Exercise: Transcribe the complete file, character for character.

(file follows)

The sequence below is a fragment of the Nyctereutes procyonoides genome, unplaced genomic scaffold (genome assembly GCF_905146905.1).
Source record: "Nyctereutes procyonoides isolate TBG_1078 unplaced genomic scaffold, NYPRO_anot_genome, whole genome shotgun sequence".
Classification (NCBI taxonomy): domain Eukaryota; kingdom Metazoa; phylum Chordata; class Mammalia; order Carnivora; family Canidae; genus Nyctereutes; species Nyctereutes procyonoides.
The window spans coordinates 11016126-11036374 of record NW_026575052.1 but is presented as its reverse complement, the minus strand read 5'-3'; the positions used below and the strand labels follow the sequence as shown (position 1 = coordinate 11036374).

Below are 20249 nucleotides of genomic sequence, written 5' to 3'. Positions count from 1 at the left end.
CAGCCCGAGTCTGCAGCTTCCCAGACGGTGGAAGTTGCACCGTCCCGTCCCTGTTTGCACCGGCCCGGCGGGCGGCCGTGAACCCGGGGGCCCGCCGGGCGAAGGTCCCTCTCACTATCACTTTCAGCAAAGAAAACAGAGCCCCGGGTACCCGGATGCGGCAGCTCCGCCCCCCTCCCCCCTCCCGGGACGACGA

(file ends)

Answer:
The sequence below is a fragment of the Nyctereutes procyonoides genome, unplaced genomic scaffold (genome assembly GCF_905146905.1).
Source record: "Nyctereutes procyonoides isolate TBG_1078 unplaced genomic scaffold, NYPRO_anot_genome, whole genome shotgun sequence".
Classification (NCBI taxonomy): domain Eukaryota; kingdom Metazoa; phylum Chordata; class Mammalia; order Carnivora; family Canidae; genus Nyctereutes; species Nyctereutes procyonoides.
The window spans coordinates 11016126-11036374 of record NW_026575052.1 but is presented as its reverse complement, the minus strand read 5'-3'; the positions used below and the strand labels follow the sequence as shown (position 1 = coordinate 11036374).

Below are 20249 nucleotides of genomic sequence, written 5' to 3'. Positions count from 1 at the left end.
CAGCCCGAGTCTGCAGCTTCCCAGACGGTGGAAGTTGCACCGTCCCGTCCCTGTTTGCACCGGCCCGGCGGGCGGCCGTGAACCCGGGGGCCCGCCGGGCGAAGGTCCCTCTCACTATCACTTTCAGCAAAGAAAACAGAGCCCCGGGTACCCGGATGCGGCAGCTCCGCCCCCCTCCCCCCTCCCGGGACGACGA